While there is no inheritance tax or estate tax in Michigan, one’s estate will still be subject to state law on estate administration. While wills, trusts, probate, and intestate succession are all part of estate planning law, taxation on inheritance and related tax issues remain one of the most asked-about topics.
Inheritance taxes and estate taxes in Michigan were put in place in 1899, but inheritance tax laws were repealed in 2019. Meanwhile, while the state’s estate tax law is technically still on the books, there has not been a mechanism for collection since 2005. The estate tax in the state depended on a specific provision of the Internal Revenue Tax Code that allowed state estate tax credits against federal estate taxes. As would be explained by your estate attorney, when such credit was eliminated by Congress in 2005, inheritance and estate tax planning in Michigan was effectively eliminated as well.
However, the case is different if the deceased person passed away on or before Sept. 30, 1993. The surviving heir of such decedent will have to be concerned about inheritance and estate tax planning. An estate planning lawyer can tell you more about this exception.
Under estate law, what is the difference between estate and inheritance taxes?
While both become relevant when you or a loved one dies as well as require the services of a reliable estate lawyer, they are quite different. Estate taxes are collected from the estate of the deceased person immediately after death. Inheritance taxes, on the other hand, are not imposed right after you pass away. They are collected after the heirs or loved ones of the deceased receive their inheritance.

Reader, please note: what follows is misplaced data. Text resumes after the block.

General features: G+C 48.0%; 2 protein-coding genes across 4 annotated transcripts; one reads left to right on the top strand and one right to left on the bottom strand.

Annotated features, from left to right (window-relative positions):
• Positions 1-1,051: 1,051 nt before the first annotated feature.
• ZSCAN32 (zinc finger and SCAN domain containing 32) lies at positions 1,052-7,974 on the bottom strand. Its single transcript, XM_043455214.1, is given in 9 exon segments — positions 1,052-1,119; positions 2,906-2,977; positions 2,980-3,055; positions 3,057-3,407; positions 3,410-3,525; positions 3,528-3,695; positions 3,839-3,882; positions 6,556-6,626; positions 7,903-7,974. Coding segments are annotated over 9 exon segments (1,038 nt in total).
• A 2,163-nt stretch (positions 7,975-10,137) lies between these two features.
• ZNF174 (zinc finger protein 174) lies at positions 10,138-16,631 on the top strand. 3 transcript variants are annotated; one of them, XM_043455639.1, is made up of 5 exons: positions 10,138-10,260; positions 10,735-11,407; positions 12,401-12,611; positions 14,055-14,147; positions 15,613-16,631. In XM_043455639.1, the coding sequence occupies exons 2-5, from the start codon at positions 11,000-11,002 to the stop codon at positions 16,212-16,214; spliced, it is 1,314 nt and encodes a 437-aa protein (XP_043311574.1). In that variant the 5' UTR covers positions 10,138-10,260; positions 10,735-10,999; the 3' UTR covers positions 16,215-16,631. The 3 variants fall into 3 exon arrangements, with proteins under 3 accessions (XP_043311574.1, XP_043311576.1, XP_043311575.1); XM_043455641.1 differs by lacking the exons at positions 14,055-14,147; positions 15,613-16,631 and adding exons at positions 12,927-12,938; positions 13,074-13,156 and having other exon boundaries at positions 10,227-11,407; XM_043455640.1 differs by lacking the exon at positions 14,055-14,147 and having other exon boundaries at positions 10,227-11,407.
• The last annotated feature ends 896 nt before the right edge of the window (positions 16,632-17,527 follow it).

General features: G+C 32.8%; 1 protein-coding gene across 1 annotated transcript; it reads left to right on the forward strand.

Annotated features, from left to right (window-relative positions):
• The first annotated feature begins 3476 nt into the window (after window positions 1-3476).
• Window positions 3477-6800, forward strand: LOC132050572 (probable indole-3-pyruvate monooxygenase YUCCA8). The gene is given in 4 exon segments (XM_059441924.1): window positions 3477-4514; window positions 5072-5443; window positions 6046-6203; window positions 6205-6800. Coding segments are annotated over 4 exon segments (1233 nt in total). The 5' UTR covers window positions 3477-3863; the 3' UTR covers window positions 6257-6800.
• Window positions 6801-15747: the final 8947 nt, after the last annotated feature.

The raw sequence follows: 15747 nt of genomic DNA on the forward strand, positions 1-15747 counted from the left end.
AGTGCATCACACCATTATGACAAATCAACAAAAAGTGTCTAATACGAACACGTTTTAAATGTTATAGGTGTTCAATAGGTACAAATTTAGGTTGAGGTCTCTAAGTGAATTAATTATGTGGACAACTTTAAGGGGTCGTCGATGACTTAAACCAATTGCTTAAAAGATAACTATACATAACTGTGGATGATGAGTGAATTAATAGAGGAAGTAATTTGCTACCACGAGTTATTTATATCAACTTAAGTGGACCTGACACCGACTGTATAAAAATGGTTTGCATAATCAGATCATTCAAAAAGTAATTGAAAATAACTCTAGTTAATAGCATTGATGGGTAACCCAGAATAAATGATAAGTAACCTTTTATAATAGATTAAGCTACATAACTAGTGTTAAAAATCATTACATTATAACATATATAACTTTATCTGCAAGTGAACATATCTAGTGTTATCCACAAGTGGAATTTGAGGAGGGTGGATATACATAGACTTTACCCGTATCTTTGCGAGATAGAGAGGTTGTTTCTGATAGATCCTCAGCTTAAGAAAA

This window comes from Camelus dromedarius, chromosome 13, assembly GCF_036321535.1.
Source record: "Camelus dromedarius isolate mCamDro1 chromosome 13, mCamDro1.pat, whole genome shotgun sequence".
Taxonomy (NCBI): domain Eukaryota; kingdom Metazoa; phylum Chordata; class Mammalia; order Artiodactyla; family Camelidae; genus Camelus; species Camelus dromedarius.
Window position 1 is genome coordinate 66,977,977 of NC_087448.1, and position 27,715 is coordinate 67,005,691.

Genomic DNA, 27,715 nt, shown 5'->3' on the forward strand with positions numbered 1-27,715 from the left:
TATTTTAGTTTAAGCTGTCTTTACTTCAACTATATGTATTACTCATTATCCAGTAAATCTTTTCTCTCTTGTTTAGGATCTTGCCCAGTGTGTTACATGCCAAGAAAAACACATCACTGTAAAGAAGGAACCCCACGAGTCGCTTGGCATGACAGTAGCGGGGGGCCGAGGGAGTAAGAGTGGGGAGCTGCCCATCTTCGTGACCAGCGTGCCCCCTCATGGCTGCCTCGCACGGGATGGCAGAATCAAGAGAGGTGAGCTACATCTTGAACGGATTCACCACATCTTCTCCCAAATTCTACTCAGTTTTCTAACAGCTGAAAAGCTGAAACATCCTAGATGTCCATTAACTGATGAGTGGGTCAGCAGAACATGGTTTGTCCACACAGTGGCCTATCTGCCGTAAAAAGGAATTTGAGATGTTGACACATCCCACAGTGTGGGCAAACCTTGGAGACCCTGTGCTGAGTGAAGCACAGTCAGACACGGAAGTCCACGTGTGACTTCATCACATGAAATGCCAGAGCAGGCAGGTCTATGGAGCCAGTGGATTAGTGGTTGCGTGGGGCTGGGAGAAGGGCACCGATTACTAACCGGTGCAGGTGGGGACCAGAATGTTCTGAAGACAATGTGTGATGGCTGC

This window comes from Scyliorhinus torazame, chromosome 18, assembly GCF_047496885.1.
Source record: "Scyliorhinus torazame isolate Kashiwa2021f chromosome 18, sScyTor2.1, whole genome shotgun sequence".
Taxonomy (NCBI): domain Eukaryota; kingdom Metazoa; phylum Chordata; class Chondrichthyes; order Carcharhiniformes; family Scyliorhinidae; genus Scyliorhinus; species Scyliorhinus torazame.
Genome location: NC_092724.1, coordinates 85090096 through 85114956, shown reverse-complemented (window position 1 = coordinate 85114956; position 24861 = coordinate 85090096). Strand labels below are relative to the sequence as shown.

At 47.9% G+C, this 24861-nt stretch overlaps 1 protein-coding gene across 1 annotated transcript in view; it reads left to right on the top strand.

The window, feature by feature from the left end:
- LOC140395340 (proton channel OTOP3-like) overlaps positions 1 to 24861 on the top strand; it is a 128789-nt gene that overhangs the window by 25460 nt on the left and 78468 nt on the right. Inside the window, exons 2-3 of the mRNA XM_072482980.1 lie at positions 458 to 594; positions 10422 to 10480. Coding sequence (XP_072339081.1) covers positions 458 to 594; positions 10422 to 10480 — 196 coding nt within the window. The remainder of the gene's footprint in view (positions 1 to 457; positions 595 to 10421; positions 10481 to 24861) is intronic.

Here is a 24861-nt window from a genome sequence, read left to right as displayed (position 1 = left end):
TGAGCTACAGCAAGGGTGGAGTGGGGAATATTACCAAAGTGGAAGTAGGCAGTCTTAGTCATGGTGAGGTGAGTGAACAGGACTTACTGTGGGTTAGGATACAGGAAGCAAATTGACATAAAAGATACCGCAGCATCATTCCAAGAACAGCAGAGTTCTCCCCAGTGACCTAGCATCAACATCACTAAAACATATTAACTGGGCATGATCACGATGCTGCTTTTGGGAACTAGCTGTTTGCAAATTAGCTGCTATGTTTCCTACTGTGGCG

There is likewise no gift tax in Michigan. Federal gift taxes are only applied when transferring more than $15,000 to a beneficiary within a calendar year. This will likely not be a legal issue as beneficiaries who are given less than that amount are exempt from federal gift tax.
What about (federal and state) income tax returns?
State and income tax return must be filed by the estate of a deceased family member one last time. Such is due by the deadline for the succeeding year.
What about federal estate taxes?
If your inheritance exceeds $11.58M in 2020, you may have federal estate tax liability for the overage. The due date for such is nine months after death. An estate planning attorney can explain this in more detail.
How are these related to the estate planning documents?
Any proceeding related to the above will not be as complicated if a professional from a credible law firm has already discussed with you the estate planning process. A good local attorney offering estate planning services can also help you when you create a will.
One of the basic reasons why you would need a will and testament is to avoid intestacy. When you die without drafting a will (dying intestate), your surviving spouse, children, grandchildren, or whoever you wanted to inherit or designate as heir will have to go through intestacy laws. Setting up a last will and testament will enable a testator (following the legal process) to distribute his or her personal property in accordance with the estate plan he or she specified in the legal document.
The simplest legal advice to avoiding probate and estate dispute is to write a will that will likely not be contested (for undue influence, lack of testamentary capacity, or other reasons). Note that Michigan is adherent to the Uniform Probate Code or the standard probate law. Only an estate lower than $15,000 can go through the simple probate process. Larger estates could stay in the probate court for seven months or even a year.
For questions on inheritance tax, wills, and trusts, or even guardianship, conservatorship, or power of attorney, get only the legal services of true professionals. Contact a law firm whose specialization is wills and probate. Call us at Entrusted Estate and Asset Protection, PC to consult with an experienced estate planning lawyer.